Farmers in Pongola, KwaZulu-Natal, demand food and seed sovereignty.

Farmers' rights

Farmers' rights consist of the customary rights that farmers have had as stewards of agrobiodiversity since the dawn of agriculture to save, grow, share, develop and maintain plant varieties, of their legitimate right to be rewarded and supported for their contribution to the global pool of genetic resources as well as to the development of commercial varieties of plants, and to participate in decision making on issues that may affect these rights. (Working definition from the Fridtjof Nansen Institute. Anderson, 2006.)

The four basic principles of farmers' rights are:

1. The protection of indigenous knowledge from loss and erosion.

2. Benefit sharing which rewards farmers for their contribution to maintaining crop genetic diversity.

3. Participation in decision making related to genetic resources.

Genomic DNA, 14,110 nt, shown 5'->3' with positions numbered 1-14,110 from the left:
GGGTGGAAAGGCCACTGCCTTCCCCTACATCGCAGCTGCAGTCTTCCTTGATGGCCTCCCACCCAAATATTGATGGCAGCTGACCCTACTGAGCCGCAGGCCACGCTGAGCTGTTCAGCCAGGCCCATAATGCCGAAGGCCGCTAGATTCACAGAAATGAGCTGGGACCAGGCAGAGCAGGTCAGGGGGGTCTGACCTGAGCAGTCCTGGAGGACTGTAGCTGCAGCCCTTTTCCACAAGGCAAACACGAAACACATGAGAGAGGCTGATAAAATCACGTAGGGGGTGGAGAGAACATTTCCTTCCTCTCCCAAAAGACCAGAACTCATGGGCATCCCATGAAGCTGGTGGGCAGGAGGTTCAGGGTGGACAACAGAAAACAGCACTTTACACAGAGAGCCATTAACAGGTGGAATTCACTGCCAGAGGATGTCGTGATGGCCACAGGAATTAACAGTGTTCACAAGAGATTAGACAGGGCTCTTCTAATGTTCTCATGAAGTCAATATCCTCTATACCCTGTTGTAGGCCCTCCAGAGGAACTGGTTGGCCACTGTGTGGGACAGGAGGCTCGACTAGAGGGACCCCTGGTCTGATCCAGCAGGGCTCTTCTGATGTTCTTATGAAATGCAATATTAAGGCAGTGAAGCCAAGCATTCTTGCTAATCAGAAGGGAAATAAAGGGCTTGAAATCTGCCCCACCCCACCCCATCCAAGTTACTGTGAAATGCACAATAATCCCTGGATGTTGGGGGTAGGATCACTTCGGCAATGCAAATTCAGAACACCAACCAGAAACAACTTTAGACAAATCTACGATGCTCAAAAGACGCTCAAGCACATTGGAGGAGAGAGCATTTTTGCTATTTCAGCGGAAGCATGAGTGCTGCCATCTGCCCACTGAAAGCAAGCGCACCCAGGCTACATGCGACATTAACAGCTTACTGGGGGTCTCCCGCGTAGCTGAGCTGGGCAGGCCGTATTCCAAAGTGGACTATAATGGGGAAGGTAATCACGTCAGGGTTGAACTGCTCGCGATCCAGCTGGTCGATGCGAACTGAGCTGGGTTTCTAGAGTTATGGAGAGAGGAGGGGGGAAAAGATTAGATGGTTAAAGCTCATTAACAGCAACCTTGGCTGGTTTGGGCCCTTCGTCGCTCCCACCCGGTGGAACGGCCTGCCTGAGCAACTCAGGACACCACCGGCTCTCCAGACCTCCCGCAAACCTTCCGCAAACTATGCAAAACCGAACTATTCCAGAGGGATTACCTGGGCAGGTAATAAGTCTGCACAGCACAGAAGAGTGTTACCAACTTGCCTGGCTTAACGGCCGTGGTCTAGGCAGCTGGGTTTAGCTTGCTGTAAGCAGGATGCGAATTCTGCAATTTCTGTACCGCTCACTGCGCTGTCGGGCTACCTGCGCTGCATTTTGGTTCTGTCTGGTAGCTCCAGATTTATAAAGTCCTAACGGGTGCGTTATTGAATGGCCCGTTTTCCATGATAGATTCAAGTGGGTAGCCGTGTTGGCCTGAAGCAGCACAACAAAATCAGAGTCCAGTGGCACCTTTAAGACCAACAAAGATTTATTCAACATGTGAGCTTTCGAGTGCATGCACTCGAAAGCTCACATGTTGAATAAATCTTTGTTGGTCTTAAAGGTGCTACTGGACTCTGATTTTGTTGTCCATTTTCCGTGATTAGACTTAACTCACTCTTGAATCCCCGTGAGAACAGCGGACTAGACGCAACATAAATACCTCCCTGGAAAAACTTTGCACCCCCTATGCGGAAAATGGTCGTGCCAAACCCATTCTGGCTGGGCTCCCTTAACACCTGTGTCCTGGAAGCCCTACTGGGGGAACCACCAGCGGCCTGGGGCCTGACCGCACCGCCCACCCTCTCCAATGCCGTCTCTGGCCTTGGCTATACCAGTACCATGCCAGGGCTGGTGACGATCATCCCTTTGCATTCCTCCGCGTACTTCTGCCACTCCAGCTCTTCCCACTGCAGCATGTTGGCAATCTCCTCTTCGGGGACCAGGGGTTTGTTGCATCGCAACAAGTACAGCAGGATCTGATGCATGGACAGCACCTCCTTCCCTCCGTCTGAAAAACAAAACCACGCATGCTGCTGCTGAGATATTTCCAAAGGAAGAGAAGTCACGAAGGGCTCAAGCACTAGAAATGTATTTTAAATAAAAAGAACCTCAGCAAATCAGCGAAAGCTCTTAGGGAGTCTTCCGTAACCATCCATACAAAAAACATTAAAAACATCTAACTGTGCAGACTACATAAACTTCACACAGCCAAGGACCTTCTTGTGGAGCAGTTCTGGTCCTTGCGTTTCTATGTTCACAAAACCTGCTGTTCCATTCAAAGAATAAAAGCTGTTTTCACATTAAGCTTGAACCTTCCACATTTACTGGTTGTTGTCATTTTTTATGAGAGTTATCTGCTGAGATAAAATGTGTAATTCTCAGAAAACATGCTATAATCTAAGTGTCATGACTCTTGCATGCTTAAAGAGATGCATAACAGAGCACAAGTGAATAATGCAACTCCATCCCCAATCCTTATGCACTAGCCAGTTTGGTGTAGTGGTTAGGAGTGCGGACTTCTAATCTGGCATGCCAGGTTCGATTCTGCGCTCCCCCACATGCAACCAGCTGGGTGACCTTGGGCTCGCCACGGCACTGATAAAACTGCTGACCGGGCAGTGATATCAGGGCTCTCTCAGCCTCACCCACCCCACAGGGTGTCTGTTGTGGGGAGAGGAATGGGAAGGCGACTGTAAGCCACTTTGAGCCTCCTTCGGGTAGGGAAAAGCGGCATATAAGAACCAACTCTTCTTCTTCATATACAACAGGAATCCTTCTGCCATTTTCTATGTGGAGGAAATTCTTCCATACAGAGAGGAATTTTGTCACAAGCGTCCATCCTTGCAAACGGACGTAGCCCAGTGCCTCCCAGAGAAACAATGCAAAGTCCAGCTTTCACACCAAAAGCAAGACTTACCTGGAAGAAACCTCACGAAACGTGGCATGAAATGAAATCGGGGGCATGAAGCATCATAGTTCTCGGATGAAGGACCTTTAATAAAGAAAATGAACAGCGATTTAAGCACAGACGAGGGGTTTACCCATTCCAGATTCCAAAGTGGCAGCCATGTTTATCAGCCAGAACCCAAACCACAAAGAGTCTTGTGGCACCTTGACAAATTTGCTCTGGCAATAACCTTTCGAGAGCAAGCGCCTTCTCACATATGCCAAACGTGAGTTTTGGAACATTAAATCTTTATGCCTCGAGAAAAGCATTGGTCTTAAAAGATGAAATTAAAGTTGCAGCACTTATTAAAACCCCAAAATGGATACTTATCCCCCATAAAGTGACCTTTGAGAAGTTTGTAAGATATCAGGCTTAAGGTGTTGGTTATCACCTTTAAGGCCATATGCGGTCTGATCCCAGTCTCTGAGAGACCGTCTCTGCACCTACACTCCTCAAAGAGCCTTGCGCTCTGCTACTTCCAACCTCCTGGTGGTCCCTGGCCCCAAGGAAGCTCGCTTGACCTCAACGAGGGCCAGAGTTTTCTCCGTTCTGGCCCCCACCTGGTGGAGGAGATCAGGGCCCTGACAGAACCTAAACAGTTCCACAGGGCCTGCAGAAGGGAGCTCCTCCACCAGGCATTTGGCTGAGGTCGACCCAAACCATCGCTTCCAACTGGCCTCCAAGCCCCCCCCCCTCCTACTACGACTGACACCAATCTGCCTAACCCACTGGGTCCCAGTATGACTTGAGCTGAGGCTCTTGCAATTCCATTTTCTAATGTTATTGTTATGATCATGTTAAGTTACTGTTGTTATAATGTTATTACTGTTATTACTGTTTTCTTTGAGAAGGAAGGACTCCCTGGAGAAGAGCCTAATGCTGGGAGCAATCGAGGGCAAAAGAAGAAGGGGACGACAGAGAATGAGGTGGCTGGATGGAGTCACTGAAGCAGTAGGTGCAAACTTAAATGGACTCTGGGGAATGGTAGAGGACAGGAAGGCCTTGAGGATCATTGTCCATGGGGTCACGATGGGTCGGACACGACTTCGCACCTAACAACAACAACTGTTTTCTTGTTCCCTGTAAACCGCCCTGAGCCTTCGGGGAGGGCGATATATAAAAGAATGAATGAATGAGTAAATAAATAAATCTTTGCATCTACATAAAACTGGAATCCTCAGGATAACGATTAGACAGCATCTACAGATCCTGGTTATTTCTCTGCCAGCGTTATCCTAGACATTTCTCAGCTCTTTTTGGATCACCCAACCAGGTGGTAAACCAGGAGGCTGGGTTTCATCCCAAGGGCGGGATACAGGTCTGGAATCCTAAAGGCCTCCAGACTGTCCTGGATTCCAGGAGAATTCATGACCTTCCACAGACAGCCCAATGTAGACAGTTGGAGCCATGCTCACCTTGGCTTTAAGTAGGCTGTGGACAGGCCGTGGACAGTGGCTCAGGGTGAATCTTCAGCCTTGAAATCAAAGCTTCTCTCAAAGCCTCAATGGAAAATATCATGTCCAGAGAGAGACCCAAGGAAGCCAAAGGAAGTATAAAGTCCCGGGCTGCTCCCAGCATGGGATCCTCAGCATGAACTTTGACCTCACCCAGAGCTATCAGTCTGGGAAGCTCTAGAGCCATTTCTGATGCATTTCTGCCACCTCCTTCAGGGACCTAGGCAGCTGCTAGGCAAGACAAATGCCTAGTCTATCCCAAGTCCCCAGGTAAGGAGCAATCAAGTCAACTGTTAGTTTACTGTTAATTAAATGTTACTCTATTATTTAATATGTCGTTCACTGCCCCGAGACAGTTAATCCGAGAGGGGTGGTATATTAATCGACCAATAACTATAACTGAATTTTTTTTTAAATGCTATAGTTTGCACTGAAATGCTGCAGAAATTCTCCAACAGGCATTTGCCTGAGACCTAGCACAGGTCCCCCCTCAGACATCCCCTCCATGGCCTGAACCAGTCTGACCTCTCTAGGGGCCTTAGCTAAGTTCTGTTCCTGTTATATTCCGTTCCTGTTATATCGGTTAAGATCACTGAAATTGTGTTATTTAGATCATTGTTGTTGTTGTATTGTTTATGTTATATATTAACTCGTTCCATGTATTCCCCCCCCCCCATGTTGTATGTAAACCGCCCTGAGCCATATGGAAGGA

4. Preserving farmers' self-determination with respect to saving, utilising, exchanging and selling seed.

Despite the government's commitment to reducing poverty and improving food security, farmers' rights - which are widely acknowledged for their positive contribution to these issues - have yet to be given recognition in South Africa.

As well as supporting small-holder farmers "on the ground", we are working to challenge the South African policy framework by engaging with stakeholders, making submissions on legislation, and producing in-depth, well researched materials and policy briefs.

Related documents


Date Title
01 Oct 2012 Policy Brief: Securing Farmers' Rights and Seed Sovereignty in South Africa [PDF]